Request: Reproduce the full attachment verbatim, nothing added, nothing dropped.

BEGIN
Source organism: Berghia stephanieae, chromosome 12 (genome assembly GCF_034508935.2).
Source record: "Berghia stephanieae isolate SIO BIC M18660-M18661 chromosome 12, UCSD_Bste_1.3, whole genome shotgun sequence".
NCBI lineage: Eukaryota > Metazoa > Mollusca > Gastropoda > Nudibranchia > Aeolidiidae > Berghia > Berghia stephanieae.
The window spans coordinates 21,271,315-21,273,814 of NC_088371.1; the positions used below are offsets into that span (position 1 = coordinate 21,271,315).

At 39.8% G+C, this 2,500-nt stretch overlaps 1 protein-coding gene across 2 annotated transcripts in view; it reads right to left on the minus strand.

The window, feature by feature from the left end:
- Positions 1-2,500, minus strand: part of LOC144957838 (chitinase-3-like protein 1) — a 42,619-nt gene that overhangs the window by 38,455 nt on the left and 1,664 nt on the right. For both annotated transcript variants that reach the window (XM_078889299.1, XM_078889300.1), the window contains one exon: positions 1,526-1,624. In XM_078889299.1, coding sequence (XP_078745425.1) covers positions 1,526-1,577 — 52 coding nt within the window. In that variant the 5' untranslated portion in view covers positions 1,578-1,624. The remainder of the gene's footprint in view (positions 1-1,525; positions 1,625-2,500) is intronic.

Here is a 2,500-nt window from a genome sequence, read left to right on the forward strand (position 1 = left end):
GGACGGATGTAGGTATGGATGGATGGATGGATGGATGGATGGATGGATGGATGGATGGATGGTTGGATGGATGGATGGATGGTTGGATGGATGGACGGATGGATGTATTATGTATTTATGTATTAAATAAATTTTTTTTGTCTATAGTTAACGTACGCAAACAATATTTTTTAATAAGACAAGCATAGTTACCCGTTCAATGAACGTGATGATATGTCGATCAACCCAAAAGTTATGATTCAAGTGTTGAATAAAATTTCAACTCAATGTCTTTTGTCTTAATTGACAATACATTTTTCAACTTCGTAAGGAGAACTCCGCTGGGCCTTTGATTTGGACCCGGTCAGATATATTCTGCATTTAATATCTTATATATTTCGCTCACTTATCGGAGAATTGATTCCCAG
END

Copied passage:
Source organism: Berghia stephanieae, chromosome 12 (genome assembly GCF_034508935.2).
Source record: "Berghia stephanieae isolate SIO BIC M18660-M18661 chromosome 12, UCSD_Bste_1.3, whole genome shotgun sequence".
NCBI lineage: Eukaryota > Metazoa > Mollusca > Gastropoda > Nudibranchia > Aeolidiidae > Berghia > Berghia stephanieae.
The window spans coordinates 21,271,315-21,273,814 of NC_088371.1; the positions used below are offsets into that span (position 1 = coordinate 21,271,315).

At 39.8% G+C, this 2,500-nt stretch overlaps 1 protein-coding gene across 2 annotated transcripts in view; it reads right to left on the minus strand.

The window, feature by feature from the left end:
- Positions 1-2,500, minus strand: part of LOC144957838 (chitinase-3-like protein 1) — a 42,619-nt gene that overhangs the window by 38,455 nt on the left and 1,664 nt on the right. For both annotated transcript variants that reach the window (XM_078889299.1, XM_078889300.1), the window contains one exon: positions 1,526-1,624. In XM_078889299.1, coding sequence (XP_078745425.1) covers positions 1,526-1,577 — 52 coding nt within the window. In that variant the 5' untranslated portion in view covers positions 1,578-1,624. The remainder of the gene's footprint in view (positions 1-1,525; positions 1,625-2,500) is intronic.

Here is a 2,500-nt window from a genome sequence, read left to right on the forward strand (position 1 = left end):
GGACGGATGTAGGTATGGATGGATGGATGGATGGATGGATGGATGGATGGATGGATGGATGGTTGGATGGATGGATGGATGGTTGGATGGATGGACGGATGGATGTATTATGTATTTATGTATTAAATAAATTTTTTTTGTCTATAGTTAACGTACGCAAACAATATTTTTTAATAAGACAAGCATAGTTACCCGTTCAATGAACGTGATGATATGTCGATCAACCCAAAAGTTATGATTCAAGTGTTGAATAAAATTTCAACTCAATGTCTTTTGTCTTAATTGACAATACATTTTTCAACTTCGTAAGGAGAACTCCGCTGGGCCTTTGATTTGGACCCGGTCAGATATATTCTGCATTTAATATCTTATATATTTCGCTCACTTATCGGAGAATTGATTCCCAG